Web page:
Windows general manager Mike Ybarra said that the company will release six different versions of the new operating system, although only two will be aimed at most of the market.
The overwhelming majority of users will see only a Home Premium edition for consumers and a Professional edition for business users.
The company hopes that the simplified offerings will reduce some of the confusion and frustration users encountered when dealing with the various versions of Windows Vista.
"The first change in Windows 7 was to make sure that the editions are a superset of one another," said Ybarra.
"As an example, some business customers using Windows Vista Business wanted the Media Center functionality in Windows Vista Home Premium, but didn't receive it in the Business edition. Customers won't have to face that trade-off with Windows 7."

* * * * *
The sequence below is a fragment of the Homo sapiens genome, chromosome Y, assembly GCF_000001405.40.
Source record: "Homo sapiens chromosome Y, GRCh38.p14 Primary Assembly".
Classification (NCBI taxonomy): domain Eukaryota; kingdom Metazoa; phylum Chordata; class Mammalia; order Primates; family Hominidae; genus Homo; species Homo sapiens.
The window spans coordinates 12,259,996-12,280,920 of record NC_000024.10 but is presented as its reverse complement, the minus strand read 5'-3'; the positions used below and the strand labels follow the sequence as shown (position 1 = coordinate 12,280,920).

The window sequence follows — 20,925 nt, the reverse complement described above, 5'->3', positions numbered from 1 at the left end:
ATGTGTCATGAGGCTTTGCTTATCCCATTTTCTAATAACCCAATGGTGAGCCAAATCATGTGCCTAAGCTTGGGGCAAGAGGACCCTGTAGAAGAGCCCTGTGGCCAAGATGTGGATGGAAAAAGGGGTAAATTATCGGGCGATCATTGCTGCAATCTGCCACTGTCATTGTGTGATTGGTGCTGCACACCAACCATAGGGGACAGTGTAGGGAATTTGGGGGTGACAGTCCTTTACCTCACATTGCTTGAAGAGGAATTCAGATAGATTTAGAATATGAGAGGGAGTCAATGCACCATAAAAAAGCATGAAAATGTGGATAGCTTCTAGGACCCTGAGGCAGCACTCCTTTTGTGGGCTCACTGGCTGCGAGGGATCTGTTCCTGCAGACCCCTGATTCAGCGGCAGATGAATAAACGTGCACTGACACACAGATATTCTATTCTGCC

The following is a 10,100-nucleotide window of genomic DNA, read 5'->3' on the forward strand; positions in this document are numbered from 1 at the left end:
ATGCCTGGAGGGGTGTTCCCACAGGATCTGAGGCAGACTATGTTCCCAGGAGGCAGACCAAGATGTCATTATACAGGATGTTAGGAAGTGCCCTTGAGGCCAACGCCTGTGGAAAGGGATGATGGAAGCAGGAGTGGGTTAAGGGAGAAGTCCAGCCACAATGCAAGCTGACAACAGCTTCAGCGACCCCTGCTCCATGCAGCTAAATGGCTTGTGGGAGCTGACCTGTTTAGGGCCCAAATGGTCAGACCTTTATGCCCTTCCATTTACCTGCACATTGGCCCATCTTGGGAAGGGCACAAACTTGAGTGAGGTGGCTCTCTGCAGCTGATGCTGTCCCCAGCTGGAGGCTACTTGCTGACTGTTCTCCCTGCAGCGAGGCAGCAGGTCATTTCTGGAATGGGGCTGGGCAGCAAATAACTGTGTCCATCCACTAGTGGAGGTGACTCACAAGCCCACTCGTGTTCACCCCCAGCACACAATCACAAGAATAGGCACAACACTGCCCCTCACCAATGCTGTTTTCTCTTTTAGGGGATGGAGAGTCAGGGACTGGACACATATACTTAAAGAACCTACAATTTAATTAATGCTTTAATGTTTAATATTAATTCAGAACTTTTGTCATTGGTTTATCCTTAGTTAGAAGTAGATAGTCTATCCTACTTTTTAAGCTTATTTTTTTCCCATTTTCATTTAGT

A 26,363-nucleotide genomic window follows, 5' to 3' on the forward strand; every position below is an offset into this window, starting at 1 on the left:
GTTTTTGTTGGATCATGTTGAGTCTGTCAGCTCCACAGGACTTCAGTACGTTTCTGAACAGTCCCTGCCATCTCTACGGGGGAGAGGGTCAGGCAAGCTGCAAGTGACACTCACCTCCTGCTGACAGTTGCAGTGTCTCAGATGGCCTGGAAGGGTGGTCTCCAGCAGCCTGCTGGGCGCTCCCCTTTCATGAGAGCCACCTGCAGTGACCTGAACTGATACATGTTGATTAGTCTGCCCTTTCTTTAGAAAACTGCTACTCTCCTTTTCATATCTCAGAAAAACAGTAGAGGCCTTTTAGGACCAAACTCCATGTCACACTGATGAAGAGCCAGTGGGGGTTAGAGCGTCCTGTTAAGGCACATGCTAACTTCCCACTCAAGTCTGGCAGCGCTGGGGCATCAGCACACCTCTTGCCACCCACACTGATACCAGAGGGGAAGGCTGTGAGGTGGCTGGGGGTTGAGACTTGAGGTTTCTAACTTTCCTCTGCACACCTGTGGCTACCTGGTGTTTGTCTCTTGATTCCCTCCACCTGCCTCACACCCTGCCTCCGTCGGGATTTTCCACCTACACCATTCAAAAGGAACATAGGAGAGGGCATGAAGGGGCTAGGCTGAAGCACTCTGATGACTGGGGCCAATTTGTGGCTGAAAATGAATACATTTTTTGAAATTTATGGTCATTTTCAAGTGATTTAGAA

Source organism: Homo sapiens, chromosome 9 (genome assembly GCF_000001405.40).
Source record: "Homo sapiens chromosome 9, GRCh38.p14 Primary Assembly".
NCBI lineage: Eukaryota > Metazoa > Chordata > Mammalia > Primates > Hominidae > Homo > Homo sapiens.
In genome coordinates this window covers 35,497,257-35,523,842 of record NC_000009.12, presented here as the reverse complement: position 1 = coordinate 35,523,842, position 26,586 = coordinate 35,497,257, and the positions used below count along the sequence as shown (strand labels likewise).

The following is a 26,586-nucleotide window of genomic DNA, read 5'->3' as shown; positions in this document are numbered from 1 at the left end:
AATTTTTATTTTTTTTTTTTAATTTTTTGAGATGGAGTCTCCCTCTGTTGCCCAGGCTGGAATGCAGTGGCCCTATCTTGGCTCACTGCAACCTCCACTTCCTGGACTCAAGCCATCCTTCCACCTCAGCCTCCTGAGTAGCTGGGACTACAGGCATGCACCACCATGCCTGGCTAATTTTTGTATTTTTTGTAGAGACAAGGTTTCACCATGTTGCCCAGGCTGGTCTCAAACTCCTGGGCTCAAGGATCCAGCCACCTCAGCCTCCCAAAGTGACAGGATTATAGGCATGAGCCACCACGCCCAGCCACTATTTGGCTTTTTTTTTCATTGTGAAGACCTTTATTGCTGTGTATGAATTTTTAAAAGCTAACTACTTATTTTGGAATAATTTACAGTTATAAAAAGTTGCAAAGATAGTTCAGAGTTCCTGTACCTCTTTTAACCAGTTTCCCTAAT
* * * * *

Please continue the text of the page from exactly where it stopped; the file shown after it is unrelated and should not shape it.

The Home Premium and Business versions of Windows 7 will target the majority of the market, but four other versions are being planned for "niche" markets.
Emerging markets will be offered a low-cost Home Basic edition, while manufacturers will be given the option of an OEM-exclusive Starter version for bundling with low-end hardware.
Large enterprises will have the option of purchasing mass volumes of a special Enterprise edition, while the company will also offer an all-encompassing Ultimate version of Windows 7 for high-end users.
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